We Were We Were Not There

(Author’s note: This piece is best accompanied by the music of Pure Reason Revolution or Yndi Halda, the two bands who inspired We Were Not There)


It was to be their last performance. They, who had seen the oppression of their land and found song a beautiful rebellion. They who had watched the rise of a nation that valued culture as more than a means to an end. We Were Not There were not going to be there anymore.


Dawidek looked at the microphone, one of many that he’d be putting into the stand to create an echoing, warbling overlay of his voice. Words were important, yes, but not more important than music itself. What was coming next? Even they hadn’t decided. They knew, in this new age, it was time for an end. Checked the tuning on his guitars, all lined up on the rack. It had been simpler, at the beginning. Just their voices, a room, the instruments that eventually they acquired from all the goodwill packages, beat-up German models with wrecked soundboxes.


He couldn’t remember the last time he heard the crackle of an analogue radio. The burr of a low-bitrate song. Oh, sure, Rogus, their keyboard player had hard disks full of found sounds, authentic static and cosmic storms, but it wasn’t the same. Their childhood together, their friendship, had come around snatched moments of song on contraband receivers, in the corners of the city that had always seemed grey. The concrete pillboxes that kept anyone from going near the Centennial Hall, the Wrocław Fountain closed and the lights smashed. Where did such tyranny persist? They had played through the US occupation in South-East Asia, the closest he and the others had seen to the dictatorship of Poland in their youth. And the day that freedom broke, the day the Europeans marched in, daring, in their chilled Cold War, to set them free, he remembered taking the hands of his companions, Tereza and Maurycy, Zosia and Mis, Teodora and Rogus, and singing songs of freedom that bubbled up from deep within.


Those times were gone. So too, the times swarmed by their admirers, recording them when they did not consider themselves ready. So too the Bohemian Showcase tour with the titans of the age. So too the Pan-European tour from northernmost to southernmost. There were new bands with a new spirit, a spirit that had to supplant their own. They had each agreed it. They were putting the band to bed. We Were Not There, Twenty Twenty-Nine to Twenty Forty-Five.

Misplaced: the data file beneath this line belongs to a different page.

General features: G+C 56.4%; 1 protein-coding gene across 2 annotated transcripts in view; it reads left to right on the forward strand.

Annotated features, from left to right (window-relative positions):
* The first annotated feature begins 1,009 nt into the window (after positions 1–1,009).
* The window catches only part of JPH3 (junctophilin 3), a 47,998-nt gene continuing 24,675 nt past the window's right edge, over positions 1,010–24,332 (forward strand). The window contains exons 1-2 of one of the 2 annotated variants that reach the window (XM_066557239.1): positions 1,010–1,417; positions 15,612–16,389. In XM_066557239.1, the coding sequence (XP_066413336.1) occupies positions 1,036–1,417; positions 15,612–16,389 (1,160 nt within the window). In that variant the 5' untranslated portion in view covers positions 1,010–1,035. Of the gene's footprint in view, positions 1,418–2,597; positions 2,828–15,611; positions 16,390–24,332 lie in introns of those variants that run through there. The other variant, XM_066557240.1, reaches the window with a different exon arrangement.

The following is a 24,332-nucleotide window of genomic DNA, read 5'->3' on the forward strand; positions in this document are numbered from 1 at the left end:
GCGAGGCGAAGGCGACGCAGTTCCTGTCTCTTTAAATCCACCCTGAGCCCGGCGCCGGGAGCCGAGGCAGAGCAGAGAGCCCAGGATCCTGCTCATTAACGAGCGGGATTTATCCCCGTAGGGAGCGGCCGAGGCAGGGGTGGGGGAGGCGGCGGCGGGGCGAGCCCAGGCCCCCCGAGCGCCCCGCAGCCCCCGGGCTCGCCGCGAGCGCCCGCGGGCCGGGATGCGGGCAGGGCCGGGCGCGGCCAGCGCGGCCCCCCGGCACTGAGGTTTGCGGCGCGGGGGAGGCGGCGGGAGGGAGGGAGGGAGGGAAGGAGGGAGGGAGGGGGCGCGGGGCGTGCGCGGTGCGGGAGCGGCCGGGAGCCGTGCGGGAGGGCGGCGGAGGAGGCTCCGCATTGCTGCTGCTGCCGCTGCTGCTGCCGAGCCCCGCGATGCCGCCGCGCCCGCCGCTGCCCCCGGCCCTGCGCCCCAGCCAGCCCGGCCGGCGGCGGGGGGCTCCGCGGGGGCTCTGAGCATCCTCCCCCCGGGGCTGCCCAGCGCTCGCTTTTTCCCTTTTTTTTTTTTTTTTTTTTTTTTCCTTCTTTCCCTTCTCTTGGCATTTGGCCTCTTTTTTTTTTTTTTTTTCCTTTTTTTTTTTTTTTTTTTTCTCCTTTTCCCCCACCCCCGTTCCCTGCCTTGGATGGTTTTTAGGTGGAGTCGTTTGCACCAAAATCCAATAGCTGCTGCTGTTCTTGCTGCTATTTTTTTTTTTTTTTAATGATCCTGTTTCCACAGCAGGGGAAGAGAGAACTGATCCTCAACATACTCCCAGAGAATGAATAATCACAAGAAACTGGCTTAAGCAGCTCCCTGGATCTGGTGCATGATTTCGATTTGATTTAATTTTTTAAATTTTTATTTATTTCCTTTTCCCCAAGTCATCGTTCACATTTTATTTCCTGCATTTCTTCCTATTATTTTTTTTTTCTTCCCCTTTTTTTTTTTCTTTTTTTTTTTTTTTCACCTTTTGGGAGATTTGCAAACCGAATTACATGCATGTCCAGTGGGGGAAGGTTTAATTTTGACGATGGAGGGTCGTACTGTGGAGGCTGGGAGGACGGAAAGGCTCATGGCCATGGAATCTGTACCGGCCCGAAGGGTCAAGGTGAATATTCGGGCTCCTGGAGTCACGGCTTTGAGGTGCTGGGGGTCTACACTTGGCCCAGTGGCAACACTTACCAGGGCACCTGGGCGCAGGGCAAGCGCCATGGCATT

The crowd roared a piteous roar when they walked out. No support act. No other thoughts but the band. That microphone, the one that had somehow triggered his musing earlier, was attached to the other set on the complex mic stand. He began to pluck the guitar, to begin playing 17:The Convocation, his favourite of their songs. Each of them had picked one for this final concert, an extended affair given the length of their songs. But for him no moment, not in 12:Risk is a Risk and We Are Going to be Caught, nor 4:Satisficing, nor 21:Gulf of Elaboration and Understanding, nor 26:Absolution is Only Sought Prematurely, nor 8:Establishment-Concrete, nor 1:FreeFreeFreeEight, compared to those first moments. The faces of the fans, the wash of emotions that only hit when one began playing on stage, the memories of sixteen years of music and adventure, of bringing sound to minds that had lost it, just as had been done for them. He wept, of course, but he played on. Sang on. His voice rose more strongly than ever before, the raggedy chants and the high points stirring such overwhelming passion that he transcended even his best moments. The crowd was his witness, his bandmates his witness, each of the microphones his witness, of a man who truly sang.

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